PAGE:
effect was to throw an enormous burden on the resources
of the new government. In addition to the terrible expense
and sacrifice due to the military operations, there was the
indemnity of 200,000,000 to the Germans. The total
expense imposed on the State has been estimated at
393,000,000. Of that sum about 340,000,000 was raised
through loans of one kind or other. Nearly 60,000,000
was received from the Bank of France by the inconvertible
paper issues. Over 40,000,000 was borrowed in 1870, and
two great loans, the first of 80,000,000, the second of
120,000,000, were raised in 1871 and 1872 2 .

The debt incurred to the Bank of France was cleared

1 For the Finance of the second Empire, see Viihrer, ii. 258-369.
' J The loans contracted were as follows :

Nominal capital Amount of

Amount received. created. interest.

Date. Millions of francs. Millions of francs. Millions of francs.

August, 1870 804 1,327 39-8

October, 1870 208 250 15

June, 1871 2,293 2,779 J 39

July, 1872 3,498 4,140 2 07

Total 6,803 8,496 400-8
Cp. Vuhrer, ii. 538 ; Leroy Beaulieu, ii. 573.


off by annual payments of 8,000,000, and afterwards of
6,000.000, until in 1879 the whole was discharged.
In other respects the treatment of the debt has been
weaker. Fresh loans have been contracted for public
works and to meet budget deficits. M. Freycinet's plans
accounted for a large part of this increase in debt, which
was raised in 3 per cent, stock terminable after seventy-
five years. Thus a new category of debt was added
to the old perpetual rentes, with a nominal capital of
160,000,000, an interest charge of 4,800,000, and a
further charge of [,000,000 for redemption. The old 5 per
cents, have been in 1883 converted into 4! per cents, with-
out increase of capital, but the existing charge and capital
amount are very heavy. The consolidated debt amounts to
880,000,000, with annual interest of 30,500,000. When
the other liabilities are added we get the enormous total of
1,295,000,000, demanding the annual cost of 50,000,000,
together with about 1,750,000 applied to its redemption 1 .
The French debt is by far the largest in the world, being
more than double the English in annual charge, and over
600,000,000 greater in capital amount. This great accu-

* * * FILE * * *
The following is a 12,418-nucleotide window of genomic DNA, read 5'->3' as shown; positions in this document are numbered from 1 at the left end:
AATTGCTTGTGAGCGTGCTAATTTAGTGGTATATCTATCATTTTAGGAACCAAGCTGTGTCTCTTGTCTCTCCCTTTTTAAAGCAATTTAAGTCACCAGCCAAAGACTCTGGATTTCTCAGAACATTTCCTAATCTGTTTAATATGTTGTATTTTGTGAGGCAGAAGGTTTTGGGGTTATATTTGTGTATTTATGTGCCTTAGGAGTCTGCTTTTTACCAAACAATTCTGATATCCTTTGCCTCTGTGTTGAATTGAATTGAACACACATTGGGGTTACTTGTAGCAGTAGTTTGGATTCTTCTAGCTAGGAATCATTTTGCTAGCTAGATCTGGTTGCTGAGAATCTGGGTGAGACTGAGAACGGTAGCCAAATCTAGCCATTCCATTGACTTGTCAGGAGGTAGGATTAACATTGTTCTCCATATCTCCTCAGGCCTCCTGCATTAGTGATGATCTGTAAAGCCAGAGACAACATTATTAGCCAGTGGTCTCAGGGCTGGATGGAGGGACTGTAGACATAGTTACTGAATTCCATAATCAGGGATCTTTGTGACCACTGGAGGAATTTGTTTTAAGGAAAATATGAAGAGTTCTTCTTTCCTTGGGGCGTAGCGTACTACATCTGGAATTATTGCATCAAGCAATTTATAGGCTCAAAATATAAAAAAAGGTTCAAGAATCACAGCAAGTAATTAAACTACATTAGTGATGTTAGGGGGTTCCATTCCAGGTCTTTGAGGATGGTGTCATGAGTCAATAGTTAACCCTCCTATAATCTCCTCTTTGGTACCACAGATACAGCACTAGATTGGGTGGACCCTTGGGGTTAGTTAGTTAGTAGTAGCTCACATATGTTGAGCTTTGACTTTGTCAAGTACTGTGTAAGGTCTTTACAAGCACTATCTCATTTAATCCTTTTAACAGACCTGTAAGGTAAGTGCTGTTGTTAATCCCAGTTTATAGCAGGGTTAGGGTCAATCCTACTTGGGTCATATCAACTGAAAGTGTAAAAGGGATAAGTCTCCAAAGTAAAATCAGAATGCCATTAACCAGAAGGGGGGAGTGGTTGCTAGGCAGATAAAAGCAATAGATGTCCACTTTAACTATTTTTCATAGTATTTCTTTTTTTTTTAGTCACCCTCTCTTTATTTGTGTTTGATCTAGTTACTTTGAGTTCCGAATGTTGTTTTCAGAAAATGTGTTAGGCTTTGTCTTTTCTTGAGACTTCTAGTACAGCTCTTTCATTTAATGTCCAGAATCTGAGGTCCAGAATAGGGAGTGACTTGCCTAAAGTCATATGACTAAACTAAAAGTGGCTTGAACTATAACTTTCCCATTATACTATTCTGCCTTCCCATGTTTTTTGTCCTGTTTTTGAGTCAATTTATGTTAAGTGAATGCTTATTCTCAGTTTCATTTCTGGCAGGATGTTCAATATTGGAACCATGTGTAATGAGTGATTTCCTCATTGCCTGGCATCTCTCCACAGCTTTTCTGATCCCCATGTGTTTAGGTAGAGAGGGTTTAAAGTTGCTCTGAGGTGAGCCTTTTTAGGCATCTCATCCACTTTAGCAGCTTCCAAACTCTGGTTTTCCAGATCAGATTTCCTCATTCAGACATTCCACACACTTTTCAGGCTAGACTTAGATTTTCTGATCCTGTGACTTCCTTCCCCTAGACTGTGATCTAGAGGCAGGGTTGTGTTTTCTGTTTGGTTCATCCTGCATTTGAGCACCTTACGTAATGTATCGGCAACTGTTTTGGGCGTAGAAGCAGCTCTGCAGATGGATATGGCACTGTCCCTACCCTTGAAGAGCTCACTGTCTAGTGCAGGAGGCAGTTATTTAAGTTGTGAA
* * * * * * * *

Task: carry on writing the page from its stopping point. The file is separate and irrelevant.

mulation of debt has been altogether the work of the
present century. A comparison with the English debt will
show the steps by which the latter has been approached
and then passed. It is also interesting to note the widening
distribution of rentes among the French population. In
1830 the holders of stock were only 125,000 in number.

1 The constitution of the French debt in January, 1891, was as follows :

Interest. Capital.

Million francs. Million francs.

Perpetual Rates 4^ per cent. 305.5 6,789

3 456 15.204

Redeemable 3 per cents. 120-7 4> O2 3

Floating debt, January, 1891 21 I >77

Annuities for life 191 2 > 2 95

Terminable Annuities in 3,ooo

Total 1,205-2 32,388

The guarantee of 60,000,000 francs to the railway companies brings the annual
payments to over 50,000,000, Leroy Beaulieu (5 me Ed.), ii. 578-81.


By 1869 they had increased tenfold, while in 1881 they
numbered more than 4,000,000. The great mass of the
debt is in the hands of Frenchmen, and divided among all
classes of society. This, though in some respects desirable,
hampers a finance minister in such processes as conver-
sion or repayment, as the fundholders' interest is at once
powerful and in immediate opposition to that of the State.

Some alleviation of the burden may in the future be
reasonably expected from (i) the gradual redemption of the
3 per cent, stock created since 1878, a process to be finished
in 1952, and (2) from the falling-in of the railway property,
which, as we saw, will happen at about the same time 1 .
But the benefits to be thus received will largely depend on
the methods employed in the next sixty years. If deficits
are allowed to continue, if injudicious expenditure is carried
on, and if new public works are started, it is certain that a
fresh debt, perhaps exceeding that now in existence, will be
formed by the middle of the next century.

4. Italian unity has, from the financial point of view
at least, been purchased at a heavy price. Not only has
the weight of taxation been inordinately increased, but
a large public debt has been contracted. The new king- "
dom had to take up the debts of its predecessors, and from
its formation up to 1875 each year's budget showed an
excess of expenditure over receipts 2 . The use of loans,
either openly or by the issue of inconvertible paper, was
the inevitable result. The latter expedient was in- force
from 1866 to 1883, when it was removed by means of a
loan of over 29,000,000 in specie. Since then, however,